adds 284,000 older cars as number of U.S. recalls this
year hits 29
Send a link to a friend
[May 22, 2014]
By Ben Klayman and
(Reuters) - General Motors Co is recalling more than
284,000 older Chevrolet small cars in the United States
and other markets because of a potential fire hazard,
bringing U.S. recalls at the automaker this year to 29
and a record number of vehicles.
The two recalls are the latest announced by GM, the largest U.S.
automaker. The recall with the highest profile was of cars with
defective ignition switches linked to at least 13 deaths. The
Detroit company has been criticized by safety advocates and fined by
U.S. safety regulators for its delayed response in catching the
A day after recalling 2.6 million vehicles globally, most of them in
the United States, GM is recalling 284,913 Chevrolet Aveo and Optra
cars in the United States and other markets from model years 2004 to
2008. The problem with the cars stems from a faulty part in their
daytime running lights that could overheat and cause a fire,
according to documents filed with the National Highway Traffic
Safety Administration (NHTSA).
GM said it was aware of some fires related to the problem but did
not say how many. It said there were no reports of injuries or
Meanwhile, GM Chief Executive Mary Barra met on Wednesday with
Democratic Senator Claire McCaskill of Missouri, who chairs a Senate
panel investigating GM's ignition switch recall, as well as other
Democratic lawmakers including Senator Charles Schumer of New York,
Senator Edward Markey of Massachusetts, Rep. Diana DeGette of
Colorado and Rep. John Dingell of Michigan.
McCaskill spokesman Andy Newbold said Barra gave the senator an
update on GM's progress on its internal investigation, which the
company expects to complete within two weeks. He added that the
senator still intends to hold a follow-up hearing after GM's
internal probe is complete.
GM also said North American general counsel Lucy Clark Dougherty is
now advising global vehicle safety chief Jeff Boyer on legal issues
in a move to speed up the process around recalls. But the company
downplayed speculation about a larger overhaul of its legal
department and said general counsel Michael Millikin has been asked
to remain in his position.
Last week, GM recalled almost 3 million vehicles globally and was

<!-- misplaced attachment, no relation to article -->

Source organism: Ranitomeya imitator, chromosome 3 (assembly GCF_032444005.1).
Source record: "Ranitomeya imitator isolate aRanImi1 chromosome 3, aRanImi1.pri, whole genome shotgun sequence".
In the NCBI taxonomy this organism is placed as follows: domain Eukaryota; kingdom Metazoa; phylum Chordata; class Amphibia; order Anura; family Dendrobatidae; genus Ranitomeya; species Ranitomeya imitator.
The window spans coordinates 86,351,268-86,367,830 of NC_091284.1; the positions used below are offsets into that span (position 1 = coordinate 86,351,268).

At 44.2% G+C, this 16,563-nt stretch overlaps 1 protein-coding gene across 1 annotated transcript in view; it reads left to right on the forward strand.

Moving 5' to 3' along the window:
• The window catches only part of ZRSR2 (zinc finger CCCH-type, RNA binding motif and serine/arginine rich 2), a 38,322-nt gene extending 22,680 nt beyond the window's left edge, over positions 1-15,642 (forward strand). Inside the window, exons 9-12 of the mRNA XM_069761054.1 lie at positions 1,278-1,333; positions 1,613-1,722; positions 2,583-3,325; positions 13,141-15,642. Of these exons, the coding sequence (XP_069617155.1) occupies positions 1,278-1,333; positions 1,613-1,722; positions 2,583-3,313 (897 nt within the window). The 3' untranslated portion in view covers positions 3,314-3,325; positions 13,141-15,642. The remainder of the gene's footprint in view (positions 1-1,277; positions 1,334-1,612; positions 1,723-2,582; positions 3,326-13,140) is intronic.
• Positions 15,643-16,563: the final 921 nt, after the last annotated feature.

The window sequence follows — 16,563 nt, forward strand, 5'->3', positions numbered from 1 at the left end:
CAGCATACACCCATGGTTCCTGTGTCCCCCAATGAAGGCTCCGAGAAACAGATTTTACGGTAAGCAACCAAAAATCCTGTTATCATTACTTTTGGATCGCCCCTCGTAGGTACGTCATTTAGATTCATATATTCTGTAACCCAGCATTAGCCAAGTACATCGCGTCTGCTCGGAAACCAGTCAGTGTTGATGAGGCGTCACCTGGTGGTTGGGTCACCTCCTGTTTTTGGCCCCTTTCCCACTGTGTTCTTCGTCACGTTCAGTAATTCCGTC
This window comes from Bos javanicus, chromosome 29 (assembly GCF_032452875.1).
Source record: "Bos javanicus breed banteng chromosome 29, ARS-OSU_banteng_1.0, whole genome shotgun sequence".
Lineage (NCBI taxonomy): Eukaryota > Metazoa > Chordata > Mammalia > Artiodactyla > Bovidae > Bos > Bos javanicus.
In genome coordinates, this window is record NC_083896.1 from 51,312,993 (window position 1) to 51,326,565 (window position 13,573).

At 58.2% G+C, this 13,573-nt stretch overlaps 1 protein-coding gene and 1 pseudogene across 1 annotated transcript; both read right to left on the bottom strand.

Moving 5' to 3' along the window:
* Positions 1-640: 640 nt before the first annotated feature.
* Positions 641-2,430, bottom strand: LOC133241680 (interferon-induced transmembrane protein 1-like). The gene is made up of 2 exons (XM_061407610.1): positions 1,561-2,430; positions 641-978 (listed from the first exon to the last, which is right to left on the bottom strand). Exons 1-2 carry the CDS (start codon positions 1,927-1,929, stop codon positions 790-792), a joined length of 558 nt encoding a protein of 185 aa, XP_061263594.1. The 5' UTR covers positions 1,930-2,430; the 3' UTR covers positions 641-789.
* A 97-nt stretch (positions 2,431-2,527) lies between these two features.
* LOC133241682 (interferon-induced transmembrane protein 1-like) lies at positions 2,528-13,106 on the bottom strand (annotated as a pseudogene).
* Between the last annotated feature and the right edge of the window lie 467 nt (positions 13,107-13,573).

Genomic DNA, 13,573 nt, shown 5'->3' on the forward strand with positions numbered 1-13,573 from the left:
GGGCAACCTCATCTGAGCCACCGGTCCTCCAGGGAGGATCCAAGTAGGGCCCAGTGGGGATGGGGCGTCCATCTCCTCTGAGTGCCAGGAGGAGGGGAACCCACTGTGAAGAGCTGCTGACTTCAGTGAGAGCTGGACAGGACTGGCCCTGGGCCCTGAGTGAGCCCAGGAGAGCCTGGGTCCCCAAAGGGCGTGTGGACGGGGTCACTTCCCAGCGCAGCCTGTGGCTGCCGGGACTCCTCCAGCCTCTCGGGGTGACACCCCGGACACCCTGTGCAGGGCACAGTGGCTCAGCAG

fined a record $35 million by NHTSA. It also faces probes by the
U.S. Department of Justice, Congress, the Securities and Exchange
Commission and several states for its handling of the faulty
ignition switch, which engineers first discovered in 2001. GM has
been criticized for not recalling the vehicles affected by the bad
ignition switch before this year.
Wednesday's two recalls bring the number of vehicles affected by its
recalls this year to almost 13.8 million in the United States. That
tops the previous full-year high of 10.7 million vehicles that the
company recalled in the U.S. market in 2004. It pushes the number of
vehicles that GM has recalled globally this year to more than 15.8
[to top of second column]
GM took a $1.3 billion charge in the first quarter for recall-repair
costs and said Tuesday that it expects to take another $400 million
charge in the second quarter for the same reason.
Since the recall began in February, GM has been hit with more than
70 lawsuits from customers who say their cars lost value because of
the ignition defect, according to court documents.
Two U.S. senators on Tuesday introduced legislation that would
require federal judges to consider the public's interest before
granting requests to seal court records in cases that have an impact
on public health and safety.
Democratic Senator Richard Blumenthal of Connecticut and Republican
Senator Lindsey Graham of South Carolina offered the bill in
response to the GM ignition switch recall. GM has reached
confidential settlements in several lawsuits brought by families of
victims of accidents that have been linked to the ignition defect.
"GM's recent legal maneuvering reaching secret settlements shows why
this legislation is essential," Blumenthal said. "This legislation
would have enabled people to be aware of the threats to safety posed
by the faulty ignition switches, and deaths could have been
(Additional reporting by Jessica Dye in New York; Editing by Chizu
Nomiyama, Peter Galloway and Meredith Mazzilli)
[© 2014 Thomson Reuters. All rights
Copyright 2014 Reuters. All rights reserved. This material may not be published,
broadcast, rewritten or redistributed.